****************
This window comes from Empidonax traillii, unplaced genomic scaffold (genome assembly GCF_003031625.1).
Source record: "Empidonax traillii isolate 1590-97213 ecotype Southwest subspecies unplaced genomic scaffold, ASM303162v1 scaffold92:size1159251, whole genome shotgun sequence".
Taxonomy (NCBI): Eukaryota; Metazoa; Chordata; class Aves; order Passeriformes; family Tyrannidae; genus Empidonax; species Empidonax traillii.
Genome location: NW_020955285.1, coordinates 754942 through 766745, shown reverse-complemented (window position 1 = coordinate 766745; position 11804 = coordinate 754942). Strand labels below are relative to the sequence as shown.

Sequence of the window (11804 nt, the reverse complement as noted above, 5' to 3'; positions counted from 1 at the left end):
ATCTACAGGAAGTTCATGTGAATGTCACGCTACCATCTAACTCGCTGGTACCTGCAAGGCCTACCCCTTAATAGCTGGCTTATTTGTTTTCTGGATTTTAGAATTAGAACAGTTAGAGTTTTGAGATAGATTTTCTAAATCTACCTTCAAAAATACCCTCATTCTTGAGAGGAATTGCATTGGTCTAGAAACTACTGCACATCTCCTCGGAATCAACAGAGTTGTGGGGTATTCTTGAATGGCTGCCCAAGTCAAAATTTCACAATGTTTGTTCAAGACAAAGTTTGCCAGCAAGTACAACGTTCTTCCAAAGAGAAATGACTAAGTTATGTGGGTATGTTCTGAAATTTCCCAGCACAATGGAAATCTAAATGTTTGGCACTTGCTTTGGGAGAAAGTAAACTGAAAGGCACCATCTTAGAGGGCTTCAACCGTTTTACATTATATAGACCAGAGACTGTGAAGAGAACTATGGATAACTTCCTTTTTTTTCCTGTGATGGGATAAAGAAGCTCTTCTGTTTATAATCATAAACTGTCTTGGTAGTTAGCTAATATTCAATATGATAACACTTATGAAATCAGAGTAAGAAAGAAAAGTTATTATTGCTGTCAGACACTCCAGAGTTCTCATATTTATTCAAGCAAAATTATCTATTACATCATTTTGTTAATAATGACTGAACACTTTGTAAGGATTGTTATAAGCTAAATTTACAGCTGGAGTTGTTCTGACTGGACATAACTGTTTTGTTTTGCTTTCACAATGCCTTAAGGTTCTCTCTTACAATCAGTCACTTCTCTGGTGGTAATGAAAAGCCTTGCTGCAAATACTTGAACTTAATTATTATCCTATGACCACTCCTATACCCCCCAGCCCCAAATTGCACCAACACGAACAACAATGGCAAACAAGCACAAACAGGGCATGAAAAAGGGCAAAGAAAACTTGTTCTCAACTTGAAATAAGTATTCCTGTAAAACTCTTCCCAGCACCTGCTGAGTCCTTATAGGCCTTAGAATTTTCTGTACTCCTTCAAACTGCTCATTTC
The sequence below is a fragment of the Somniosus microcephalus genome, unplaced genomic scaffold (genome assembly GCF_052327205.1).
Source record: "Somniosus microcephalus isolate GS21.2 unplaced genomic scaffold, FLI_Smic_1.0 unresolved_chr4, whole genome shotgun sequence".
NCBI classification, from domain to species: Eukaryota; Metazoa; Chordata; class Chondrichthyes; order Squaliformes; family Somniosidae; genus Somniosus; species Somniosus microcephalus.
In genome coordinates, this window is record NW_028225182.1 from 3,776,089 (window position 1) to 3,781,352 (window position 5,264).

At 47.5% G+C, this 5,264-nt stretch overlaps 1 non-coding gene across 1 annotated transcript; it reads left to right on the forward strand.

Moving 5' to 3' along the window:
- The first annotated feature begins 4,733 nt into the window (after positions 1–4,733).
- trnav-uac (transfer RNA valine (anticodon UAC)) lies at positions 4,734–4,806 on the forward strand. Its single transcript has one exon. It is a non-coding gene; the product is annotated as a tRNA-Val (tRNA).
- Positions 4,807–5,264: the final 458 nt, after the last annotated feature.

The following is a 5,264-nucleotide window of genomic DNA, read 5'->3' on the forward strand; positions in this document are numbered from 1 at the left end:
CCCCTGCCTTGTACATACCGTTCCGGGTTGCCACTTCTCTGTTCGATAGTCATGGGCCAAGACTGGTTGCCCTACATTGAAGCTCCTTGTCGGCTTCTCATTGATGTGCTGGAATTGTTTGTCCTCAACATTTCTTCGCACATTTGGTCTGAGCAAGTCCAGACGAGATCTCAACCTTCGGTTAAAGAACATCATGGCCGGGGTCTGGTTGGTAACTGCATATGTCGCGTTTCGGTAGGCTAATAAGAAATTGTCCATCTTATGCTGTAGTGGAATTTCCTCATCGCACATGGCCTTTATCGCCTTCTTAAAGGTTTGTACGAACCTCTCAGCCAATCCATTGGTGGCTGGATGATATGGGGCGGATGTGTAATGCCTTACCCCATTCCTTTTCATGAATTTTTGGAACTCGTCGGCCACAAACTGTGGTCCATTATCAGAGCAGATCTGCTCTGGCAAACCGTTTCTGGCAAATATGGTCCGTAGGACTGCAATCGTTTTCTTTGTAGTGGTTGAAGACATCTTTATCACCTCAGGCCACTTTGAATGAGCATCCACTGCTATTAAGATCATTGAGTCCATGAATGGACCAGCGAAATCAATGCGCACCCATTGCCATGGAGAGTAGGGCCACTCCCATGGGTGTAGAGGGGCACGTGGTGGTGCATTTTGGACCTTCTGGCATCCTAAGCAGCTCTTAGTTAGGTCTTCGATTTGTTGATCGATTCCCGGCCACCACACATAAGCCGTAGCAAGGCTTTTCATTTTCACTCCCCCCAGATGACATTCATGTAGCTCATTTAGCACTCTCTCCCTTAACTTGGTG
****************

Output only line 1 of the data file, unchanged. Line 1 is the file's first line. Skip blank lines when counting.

This window comes from Empidonax traillii, unplaced genomic scaffold (genome assembly GCF_003031625.1).